Ashoka Fellow
South Africa,
Fellow Since 1997
Business Outreach


This profile was prepared when Beverly Moodie was elected to the Ashoka Fellowship in 1997.
The New Idea
Beverley Moodie provides a new service that builds self-sufficiency and hope: she trains illiterate and semiliterate people to quickly start their own micro-enterprises (within two weeks). Her work is built on her insight that, for the training to have a chance of succeeding, it had first to build people's self-confidence and then quickly proceed to reveal their hidden skills and talents, help them produce a product, and then test it in the marketplace. The fact that her approach does not put money or capital first emphasizes that Bev is fine tuned to the people her idea targets–people with no capital. Her strategy enables people to discover for themselves what they can do.
Bev's approach leads trainees to their decisions but does not prescribe; they have to figure their plans out themselves, or they will not own and pursue them as their own. Her training method is designed to match people with skills that can put money in their pockets as quickly as possible. Acknowledging the global reality that people are not guaranteed employment, this training approach helps to break a cycle of poverty and provides people with the tools necessary to sustain and employ themselves.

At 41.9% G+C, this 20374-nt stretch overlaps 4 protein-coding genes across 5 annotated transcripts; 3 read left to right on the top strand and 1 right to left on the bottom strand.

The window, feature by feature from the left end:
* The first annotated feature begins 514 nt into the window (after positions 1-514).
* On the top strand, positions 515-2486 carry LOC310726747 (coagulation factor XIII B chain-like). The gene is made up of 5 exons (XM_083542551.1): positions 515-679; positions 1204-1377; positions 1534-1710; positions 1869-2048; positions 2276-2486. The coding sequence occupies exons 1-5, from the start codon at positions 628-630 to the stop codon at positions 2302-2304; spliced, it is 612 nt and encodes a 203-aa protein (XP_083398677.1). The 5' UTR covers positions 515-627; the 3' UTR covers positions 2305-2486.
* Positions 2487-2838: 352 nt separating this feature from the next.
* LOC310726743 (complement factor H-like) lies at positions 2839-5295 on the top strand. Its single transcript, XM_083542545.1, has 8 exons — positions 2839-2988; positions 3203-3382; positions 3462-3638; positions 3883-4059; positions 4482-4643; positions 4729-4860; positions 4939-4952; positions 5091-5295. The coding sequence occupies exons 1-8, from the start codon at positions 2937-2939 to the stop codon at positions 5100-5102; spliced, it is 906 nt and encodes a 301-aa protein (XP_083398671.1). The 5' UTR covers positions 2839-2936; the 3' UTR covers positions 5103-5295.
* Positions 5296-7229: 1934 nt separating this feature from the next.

Through an agility she brings to people's minds about how they market, Bev is also building a service ethic in a new level of the economy in South Africa. Although her program is designed for illiterate and semiliterate people, the potential impact is not limited to this segment of the population. The components of and strategies derived from this process have lessons for everyone, even educated people.
The Problem
The Strategy
The Person

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